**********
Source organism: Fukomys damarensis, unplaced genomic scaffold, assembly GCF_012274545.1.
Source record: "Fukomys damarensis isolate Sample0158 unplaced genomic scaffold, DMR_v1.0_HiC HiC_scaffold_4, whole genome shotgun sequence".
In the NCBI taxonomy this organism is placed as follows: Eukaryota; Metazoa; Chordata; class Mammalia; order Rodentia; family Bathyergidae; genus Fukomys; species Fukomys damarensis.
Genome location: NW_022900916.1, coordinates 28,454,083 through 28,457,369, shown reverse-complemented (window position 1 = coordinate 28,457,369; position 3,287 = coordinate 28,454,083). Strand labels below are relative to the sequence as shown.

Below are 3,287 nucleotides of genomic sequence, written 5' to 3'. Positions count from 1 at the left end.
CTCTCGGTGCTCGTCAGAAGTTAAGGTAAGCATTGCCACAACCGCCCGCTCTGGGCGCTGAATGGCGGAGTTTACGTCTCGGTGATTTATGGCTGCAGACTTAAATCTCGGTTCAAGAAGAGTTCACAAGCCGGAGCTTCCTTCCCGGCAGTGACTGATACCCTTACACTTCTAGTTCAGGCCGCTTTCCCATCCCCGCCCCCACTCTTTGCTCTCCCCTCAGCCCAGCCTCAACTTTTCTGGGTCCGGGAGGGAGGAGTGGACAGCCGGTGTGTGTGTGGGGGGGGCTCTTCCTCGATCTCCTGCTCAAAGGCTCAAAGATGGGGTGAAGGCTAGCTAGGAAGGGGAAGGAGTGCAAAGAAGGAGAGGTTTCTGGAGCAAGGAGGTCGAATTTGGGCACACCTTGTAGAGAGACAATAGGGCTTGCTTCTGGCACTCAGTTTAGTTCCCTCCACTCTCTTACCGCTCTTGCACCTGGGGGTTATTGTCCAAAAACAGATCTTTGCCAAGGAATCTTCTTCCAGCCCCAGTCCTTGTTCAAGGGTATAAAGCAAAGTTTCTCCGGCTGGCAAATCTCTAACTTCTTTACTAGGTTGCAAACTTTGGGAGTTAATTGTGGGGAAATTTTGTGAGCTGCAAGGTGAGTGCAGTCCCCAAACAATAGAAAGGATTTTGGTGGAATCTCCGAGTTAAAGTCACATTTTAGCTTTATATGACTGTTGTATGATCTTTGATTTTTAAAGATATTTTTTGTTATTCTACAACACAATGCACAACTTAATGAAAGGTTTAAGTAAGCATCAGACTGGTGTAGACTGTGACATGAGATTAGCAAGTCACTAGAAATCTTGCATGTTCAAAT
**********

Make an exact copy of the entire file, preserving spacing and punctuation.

Source organism: Fukomys damarensis, unplaced genomic scaffold, assembly GCF_012274545.1.
Source record: "Fukomys damarensis isolate Sample0158 unplaced genomic scaffold, DMR_v1.0_HiC HiC_scaffold_4, whole genome shotgun sequence".
In the NCBI taxonomy this organism is placed as follows: Eukaryota; Metazoa; Chordata; class Mammalia; order Rodentia; family Bathyergidae; genus Fukomys; species Fukomys damarensis.
Genome location: NW_022900916.1, coordinates 28,454,083 through 28,457,369, shown reverse-complemented (window position 1 = coordinate 28,457,369; position 3,287 = coordinate 28,454,083). Strand labels below are relative to the sequence as shown.

Below are 3,287 nucleotides of genomic sequence, written 5' to 3'. Positions count from 1 at the left end.
CTCTCGGTGCTCGTCAGAAGTTAAGGTAAGCATTGCCACAACCGCCCGCTCTGGGCGCTGAATGGCGGAGTTTACGTCTCGGTGATTTATGGCTGCAGACTTAAATCTCGGTTCAAGAAGAGTTCACAAGCCGGAGCTTCCTTCCCGGCAGTGACTGATACCCTTACACTTCTAGTTCAGGCCGCTTTCCCATCCCCGCCCCCACTCTTTGCTCTCCCCTCAGCCCAGCCTCAACTTTTCTGGGTCCGGGAGGGAGGAGTGGACAGCCGGTGTGTGTGTGGGGGGGGCTCTTCCTCGATCTCCTGCTCAAAGGCTCAAAGATGGGGTGAAGGCTAGCTAGGAAGGGGAAGGAGTGCAAAGAAGGAGAGGTTTCTGGAGCAAGGAGGTCGAATTTGGGCACACCTTGTAGAGAGACAATAGGGCTTGCTTCTGGCACTCAGTTTAGTTCCCTCCACTCTCTTACCGCTCTTGCACCTGGGGGTTATTGTCCAAAAACAGATCTTTGCCAAGGAATCTTCTTCCAGCCCCAGTCCTTGTTCAAGGGTATAAAGCAAAGTTTCTCCGGCTGGCAAATCTCTAACTTCTTTACTAGGTTGCAAACTTTGGGAGTTAATTGTGGGGAAATTTTGTGAGCTGCAAGGTGAGTGCAGTCCCCAAACAATAGAAAGGATTTTGGTGGAATCTCCGAGTTAAAGTCACATTTTAGCTTTATATGACTGTTGTATGATCTTTGATTTTTAAAGATATTTTTTGTTATTCTACAACACAATGCACAACTTAATGAAAGGTTTAAGTAAGCATCAGACTGGTGTAGACTGTGACATGAGATTAGCAAGTCACTAGAAATCTTGCATGTTCAAAT